The Lesser Known Benefits of Technology in a Child’s Development

Recently, it’s become a common sight to see children grasping an iPad or tablet in just about any store in America, which can give the impression that these devices are used to occupy the child when a parent does not want to be bothered. Many concerned parents argue that the experiences a child has on his/her tech are not developmentally enriching, and fail to offer them proper social interaction and people skills. The image of glazed over eyes fixed on a bright blue screen is rightly concerning, though the benefits of technology in a child’s life should not be ignored, either. The sheer magnitude of the internet exposes children to unprecedented amounts of information, which can harbor their curiosity and lead to new interests and forms of learning. Social media platforms allow kids to connect with others in ways that were previously unimaginable, and can act as a supplement to real world interaction. Additionally, apps and services that are built around the input of the child can bring out their creativity and problem solving skills in ways that should not be ignored. It’s clear that there are numerous benefits to be had from technology, but for every benefit there is also a misuse, which is ultimately the responsibility of the parent to oversee. Rather than using a device to act as a way to occupy a child, parents should use their child’s tech as an outlet for learning and interaction, which can only be accomplished through their own encouragement and occasional policing. For this reason, it is usually the fault of an uninvolved parent that the benefits of technology are passed up. I believe that properly utilized technology can have substantial benefits in a child’s life, and even have a positive impact on their development.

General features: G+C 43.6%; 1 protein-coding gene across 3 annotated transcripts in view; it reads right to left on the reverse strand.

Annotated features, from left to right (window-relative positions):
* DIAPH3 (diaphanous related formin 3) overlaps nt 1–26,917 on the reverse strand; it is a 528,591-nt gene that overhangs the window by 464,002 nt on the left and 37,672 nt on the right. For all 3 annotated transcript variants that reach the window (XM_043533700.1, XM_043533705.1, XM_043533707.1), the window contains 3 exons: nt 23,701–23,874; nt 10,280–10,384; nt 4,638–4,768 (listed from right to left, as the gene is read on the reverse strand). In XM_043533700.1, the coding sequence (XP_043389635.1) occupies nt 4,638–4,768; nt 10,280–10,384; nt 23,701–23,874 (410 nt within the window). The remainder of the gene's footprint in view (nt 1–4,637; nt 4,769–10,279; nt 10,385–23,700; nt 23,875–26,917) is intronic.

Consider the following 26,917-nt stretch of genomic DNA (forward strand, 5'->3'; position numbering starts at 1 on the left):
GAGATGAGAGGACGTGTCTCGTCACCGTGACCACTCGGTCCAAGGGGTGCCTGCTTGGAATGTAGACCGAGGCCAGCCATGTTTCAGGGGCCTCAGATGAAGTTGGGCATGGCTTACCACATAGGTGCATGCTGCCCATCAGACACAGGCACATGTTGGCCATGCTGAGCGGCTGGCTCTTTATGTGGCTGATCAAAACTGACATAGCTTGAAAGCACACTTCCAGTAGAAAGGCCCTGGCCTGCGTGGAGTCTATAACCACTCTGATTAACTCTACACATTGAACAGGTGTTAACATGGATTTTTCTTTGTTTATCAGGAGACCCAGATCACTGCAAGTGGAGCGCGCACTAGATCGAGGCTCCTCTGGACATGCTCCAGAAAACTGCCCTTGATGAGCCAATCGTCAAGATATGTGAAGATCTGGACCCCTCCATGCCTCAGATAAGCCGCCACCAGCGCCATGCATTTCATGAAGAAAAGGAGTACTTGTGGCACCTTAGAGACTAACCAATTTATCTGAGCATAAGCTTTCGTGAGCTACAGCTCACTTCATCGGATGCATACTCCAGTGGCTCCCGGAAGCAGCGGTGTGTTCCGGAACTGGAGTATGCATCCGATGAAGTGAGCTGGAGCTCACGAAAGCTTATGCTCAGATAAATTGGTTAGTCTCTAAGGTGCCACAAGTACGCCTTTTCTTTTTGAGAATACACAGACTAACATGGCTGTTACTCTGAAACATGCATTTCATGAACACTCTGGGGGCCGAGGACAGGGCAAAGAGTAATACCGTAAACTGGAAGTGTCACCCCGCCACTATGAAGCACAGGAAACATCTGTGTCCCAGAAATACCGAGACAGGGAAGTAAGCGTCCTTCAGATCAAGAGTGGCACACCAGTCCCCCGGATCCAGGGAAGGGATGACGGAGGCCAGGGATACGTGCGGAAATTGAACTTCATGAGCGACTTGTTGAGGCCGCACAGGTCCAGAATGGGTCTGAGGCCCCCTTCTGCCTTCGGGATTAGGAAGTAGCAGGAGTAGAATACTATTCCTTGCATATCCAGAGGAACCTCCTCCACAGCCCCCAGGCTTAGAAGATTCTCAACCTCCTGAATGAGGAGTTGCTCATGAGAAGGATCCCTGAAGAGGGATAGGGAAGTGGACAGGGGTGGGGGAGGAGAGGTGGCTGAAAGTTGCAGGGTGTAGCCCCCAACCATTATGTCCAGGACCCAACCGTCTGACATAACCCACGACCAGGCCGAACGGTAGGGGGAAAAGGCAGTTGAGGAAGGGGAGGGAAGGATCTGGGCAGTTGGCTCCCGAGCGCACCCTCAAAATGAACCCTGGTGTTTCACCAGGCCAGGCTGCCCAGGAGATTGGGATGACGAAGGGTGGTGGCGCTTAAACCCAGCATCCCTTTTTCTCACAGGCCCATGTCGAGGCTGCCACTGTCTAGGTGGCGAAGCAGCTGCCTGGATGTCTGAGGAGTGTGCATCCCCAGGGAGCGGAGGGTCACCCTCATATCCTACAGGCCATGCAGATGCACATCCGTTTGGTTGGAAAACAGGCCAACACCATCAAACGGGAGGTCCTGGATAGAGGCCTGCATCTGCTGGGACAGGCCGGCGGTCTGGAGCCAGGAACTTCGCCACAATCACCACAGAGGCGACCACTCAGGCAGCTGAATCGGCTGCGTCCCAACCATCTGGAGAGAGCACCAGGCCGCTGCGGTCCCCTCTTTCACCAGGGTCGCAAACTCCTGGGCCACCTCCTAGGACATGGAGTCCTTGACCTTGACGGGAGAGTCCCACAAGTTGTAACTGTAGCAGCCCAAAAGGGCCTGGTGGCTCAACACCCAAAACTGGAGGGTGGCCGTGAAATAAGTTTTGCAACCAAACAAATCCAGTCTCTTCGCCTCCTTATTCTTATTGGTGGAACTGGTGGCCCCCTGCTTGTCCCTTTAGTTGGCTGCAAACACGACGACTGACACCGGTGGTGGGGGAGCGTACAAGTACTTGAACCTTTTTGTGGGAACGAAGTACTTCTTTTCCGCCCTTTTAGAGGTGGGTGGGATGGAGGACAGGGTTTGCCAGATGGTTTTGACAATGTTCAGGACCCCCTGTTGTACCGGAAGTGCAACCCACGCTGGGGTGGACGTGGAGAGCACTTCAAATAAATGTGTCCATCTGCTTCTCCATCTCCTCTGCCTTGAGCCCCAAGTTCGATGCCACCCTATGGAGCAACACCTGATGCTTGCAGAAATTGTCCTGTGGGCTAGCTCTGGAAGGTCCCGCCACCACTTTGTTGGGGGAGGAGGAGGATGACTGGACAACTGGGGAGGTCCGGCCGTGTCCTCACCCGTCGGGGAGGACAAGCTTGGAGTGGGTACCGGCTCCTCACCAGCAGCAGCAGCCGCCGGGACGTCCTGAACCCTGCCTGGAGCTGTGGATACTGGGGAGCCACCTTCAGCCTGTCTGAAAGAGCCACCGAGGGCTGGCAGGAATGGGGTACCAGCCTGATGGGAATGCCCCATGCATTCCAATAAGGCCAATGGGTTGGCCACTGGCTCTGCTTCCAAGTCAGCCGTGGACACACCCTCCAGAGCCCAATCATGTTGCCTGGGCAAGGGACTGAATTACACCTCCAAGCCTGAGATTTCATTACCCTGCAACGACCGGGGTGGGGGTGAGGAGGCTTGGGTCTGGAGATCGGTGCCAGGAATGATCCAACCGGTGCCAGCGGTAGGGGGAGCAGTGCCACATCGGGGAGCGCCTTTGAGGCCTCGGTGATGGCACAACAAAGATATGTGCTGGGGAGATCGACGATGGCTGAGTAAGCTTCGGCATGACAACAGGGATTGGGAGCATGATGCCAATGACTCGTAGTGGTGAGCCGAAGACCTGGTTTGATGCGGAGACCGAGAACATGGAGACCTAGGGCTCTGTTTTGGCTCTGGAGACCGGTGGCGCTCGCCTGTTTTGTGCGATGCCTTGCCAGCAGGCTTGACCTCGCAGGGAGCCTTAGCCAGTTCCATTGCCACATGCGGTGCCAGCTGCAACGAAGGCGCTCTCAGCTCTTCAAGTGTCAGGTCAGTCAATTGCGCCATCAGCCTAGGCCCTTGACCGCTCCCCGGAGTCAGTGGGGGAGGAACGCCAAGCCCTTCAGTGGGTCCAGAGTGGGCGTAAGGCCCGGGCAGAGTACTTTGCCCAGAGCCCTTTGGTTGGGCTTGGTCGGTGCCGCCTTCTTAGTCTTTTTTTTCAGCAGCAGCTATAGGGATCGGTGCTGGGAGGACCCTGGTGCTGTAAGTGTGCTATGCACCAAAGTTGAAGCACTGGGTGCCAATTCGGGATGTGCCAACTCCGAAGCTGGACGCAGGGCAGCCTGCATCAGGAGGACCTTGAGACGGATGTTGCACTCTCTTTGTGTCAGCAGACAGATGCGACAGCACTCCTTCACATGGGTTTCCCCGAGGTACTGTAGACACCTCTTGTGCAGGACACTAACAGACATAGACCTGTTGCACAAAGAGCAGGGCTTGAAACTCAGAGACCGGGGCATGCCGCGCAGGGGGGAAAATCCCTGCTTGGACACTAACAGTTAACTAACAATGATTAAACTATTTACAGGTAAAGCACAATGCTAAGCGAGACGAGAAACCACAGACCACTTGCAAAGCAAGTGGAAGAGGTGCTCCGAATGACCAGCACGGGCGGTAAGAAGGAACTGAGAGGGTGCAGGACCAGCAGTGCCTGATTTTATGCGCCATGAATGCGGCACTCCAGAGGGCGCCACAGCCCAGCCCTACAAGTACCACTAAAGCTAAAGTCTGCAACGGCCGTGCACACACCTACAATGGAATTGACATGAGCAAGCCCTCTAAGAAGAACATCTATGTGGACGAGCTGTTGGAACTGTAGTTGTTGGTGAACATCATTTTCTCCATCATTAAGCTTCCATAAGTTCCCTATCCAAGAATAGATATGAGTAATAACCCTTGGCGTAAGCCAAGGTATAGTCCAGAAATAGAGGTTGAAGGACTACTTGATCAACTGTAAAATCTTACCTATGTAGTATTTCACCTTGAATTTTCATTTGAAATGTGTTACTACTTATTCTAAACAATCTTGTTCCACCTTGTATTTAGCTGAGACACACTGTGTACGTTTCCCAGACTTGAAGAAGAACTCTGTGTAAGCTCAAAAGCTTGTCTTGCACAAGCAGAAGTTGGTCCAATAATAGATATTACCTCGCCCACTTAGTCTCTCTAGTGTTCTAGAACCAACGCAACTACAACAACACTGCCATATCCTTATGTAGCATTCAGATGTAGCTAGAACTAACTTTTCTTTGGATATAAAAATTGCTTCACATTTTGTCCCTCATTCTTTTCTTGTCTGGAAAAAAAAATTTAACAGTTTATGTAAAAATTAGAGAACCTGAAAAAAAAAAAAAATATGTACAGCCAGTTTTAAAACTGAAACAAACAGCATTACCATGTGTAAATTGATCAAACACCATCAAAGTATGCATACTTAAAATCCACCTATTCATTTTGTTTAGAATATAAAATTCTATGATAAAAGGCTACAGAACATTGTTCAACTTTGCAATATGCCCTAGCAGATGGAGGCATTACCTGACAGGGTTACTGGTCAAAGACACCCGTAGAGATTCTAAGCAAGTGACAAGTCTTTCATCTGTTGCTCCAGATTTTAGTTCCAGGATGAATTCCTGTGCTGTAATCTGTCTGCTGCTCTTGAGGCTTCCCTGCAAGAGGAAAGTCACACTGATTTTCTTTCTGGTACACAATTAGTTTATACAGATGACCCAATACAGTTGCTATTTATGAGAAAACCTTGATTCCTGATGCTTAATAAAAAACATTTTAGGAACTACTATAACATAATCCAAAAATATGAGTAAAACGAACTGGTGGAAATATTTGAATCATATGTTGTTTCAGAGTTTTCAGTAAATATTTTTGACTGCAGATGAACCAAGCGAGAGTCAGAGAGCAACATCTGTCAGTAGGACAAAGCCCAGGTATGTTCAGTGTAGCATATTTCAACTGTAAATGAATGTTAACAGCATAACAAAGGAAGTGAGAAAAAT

Refusing to offer a child the opportunity to use technology not only removes a source of entertainment and learning from their life, but also prevents them from getting the tech experience they may need later on. Simply by using their device or computer on a daily basis, a child can learn useful skills that make them more tech savvy, even surpassing their parents in many cases. The vast majority of people rely on technology in their workplace, and many jobs are entirely centered around it. This is a trend that is sure to continue into the future, and is likely to increase. However, there are also benefits to reap during a child’s schooling, since the internet can provide them with useful information for class, whether they need help understanding a difficult math concept, or simply want to learn more about something on their own time. There are thousands of helpful resources that they can tap into, from Khan Academy to CoolMath. Best of all, parents can monitor what sites a child uses, in addition to their apps and entertainment. If use gets out of hand, a parent can simply put a timer on the device and it will automatically lock at the chosen time. In this way, a device can be used as an incentive for good behavior, in addition to being a source of learning.